Many of our loved ones are vulnerable, and can't adequately protect themselves. We do the best we can to fill in the gaps, and leave the rest to God in prayer.
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I think that you have to do what you have to do. If you could take care of them 24/7 yourself you would. I am sorry that you are going through this. I think people who are judging or critical should just be told to back off...I know that nursing homes have gotten bad press, however there reallyare many wonderful benefits to having a loved one where they can get 24 hrs care and 3 good meals a day. Often as folks age they become somewhat "child like" they cannot reason well and they refuse to try to understand. take care and God Bless
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Belinda,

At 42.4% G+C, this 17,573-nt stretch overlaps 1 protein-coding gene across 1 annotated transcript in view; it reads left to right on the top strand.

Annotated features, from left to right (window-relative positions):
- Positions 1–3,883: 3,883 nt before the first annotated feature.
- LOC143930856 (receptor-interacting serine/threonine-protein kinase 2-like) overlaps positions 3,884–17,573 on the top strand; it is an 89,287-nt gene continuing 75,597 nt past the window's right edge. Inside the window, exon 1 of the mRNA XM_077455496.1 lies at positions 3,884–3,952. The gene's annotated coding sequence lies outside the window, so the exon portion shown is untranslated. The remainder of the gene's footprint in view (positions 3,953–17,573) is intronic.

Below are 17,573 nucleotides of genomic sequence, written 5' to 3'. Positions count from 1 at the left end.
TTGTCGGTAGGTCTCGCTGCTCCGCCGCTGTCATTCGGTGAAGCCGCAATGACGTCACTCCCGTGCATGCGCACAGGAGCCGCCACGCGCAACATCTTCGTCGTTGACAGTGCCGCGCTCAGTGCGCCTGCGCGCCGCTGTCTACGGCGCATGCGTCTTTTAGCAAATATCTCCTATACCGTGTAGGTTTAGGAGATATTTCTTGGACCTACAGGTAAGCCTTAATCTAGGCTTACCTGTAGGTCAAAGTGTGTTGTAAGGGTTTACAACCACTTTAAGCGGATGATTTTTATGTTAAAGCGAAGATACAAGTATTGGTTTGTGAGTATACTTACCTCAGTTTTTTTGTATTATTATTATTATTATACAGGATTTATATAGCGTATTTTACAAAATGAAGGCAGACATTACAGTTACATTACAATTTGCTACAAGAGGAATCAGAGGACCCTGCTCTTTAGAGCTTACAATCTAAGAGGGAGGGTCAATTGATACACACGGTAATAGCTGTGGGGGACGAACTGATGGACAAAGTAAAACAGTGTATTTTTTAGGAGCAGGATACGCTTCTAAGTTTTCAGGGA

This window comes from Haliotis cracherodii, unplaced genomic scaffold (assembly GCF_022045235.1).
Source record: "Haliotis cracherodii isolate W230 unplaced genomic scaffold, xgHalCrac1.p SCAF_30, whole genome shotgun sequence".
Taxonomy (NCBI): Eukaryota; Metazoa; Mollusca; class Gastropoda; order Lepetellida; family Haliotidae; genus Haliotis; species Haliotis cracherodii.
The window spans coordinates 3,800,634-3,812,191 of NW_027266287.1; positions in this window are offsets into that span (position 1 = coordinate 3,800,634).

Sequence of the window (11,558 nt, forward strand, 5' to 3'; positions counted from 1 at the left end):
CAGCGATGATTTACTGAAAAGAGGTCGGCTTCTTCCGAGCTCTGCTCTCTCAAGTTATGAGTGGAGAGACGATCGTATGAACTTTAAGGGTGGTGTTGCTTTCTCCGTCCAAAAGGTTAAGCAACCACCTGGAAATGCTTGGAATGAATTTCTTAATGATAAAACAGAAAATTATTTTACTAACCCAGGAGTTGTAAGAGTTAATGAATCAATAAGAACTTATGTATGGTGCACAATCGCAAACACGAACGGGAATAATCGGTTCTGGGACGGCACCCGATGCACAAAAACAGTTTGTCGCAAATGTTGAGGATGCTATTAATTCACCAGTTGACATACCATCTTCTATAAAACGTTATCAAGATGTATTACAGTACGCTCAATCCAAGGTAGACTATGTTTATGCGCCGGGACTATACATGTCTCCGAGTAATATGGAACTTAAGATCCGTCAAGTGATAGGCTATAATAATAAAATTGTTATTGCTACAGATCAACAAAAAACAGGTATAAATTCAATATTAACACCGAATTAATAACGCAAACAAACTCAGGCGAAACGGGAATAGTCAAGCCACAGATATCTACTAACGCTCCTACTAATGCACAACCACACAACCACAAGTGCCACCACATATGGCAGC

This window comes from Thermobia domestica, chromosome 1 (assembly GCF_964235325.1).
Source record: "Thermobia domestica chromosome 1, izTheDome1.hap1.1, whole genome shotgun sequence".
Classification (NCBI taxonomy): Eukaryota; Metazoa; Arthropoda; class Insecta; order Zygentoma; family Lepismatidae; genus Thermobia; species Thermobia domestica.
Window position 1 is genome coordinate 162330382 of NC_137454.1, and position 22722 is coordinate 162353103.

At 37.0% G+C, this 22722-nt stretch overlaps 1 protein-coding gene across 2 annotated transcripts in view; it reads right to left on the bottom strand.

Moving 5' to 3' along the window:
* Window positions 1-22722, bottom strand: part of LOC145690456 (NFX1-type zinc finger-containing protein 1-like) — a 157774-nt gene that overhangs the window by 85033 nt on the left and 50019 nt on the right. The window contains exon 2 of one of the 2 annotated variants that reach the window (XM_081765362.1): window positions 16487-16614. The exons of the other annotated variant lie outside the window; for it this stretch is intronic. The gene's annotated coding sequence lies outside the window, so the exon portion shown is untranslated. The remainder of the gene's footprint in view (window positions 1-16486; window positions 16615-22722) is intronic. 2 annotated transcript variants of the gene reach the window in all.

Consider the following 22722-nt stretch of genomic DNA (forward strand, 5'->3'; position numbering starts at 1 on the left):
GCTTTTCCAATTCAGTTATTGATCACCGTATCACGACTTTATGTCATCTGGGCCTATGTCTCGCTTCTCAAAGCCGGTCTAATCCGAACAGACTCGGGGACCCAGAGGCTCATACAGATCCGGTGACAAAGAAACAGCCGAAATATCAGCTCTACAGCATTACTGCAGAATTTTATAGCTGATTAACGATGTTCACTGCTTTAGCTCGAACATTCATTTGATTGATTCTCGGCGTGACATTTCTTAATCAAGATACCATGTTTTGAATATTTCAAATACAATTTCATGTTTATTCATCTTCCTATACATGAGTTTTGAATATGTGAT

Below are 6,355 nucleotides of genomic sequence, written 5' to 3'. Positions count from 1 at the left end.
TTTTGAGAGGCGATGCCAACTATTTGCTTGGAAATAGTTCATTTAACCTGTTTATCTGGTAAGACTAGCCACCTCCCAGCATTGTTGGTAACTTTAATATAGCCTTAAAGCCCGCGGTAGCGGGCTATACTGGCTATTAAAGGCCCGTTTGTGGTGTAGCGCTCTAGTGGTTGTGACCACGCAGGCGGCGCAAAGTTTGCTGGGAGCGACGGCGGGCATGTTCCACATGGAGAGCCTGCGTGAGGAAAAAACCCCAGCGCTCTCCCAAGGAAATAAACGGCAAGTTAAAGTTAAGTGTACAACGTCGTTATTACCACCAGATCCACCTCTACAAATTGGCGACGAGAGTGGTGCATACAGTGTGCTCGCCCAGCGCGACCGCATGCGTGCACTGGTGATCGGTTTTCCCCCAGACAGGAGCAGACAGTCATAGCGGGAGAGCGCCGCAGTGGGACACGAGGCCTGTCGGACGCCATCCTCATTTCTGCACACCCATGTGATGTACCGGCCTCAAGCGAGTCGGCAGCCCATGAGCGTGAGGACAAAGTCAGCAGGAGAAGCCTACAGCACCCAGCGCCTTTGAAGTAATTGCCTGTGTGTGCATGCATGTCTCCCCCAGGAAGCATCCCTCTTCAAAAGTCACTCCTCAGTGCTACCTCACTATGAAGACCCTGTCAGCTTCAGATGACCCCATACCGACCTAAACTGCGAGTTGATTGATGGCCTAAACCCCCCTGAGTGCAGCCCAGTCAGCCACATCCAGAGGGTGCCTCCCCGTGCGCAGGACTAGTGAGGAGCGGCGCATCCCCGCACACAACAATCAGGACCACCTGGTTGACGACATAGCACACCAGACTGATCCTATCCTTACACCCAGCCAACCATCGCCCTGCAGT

It may help you get through the guilt if you think ROLE REVERSAL. At this point in your parents lives they are much like children in their ability to care for themselves and make good, safe choices. On the other hand, you are at a point in your life where you intuitively know how to handle this situation and have the confidence in yourself to do the right thing even if it hurts. Ask yourself what you would want your children to do if they found themselves in your situation. I am sure you would want them to do exactly what you are doing for your parents. Sometimes, love is as hard and cold as steel. This is certainly one of those times for you! If you did not love your parents it would be easy to go into denial like your siblings have and let things fall as they will. Then you would not have to feel any guilt because you could believe that it was your parents own fault if they screwed up. They are adults and should know better than to mess up with medication instructions or get themselves in dangerous situations. So let go of the guilt and continue to do THE RIGHT THING. You will have no regrets. I cannot say the same for your siblings once they experience the finality of your mom and dad's passing.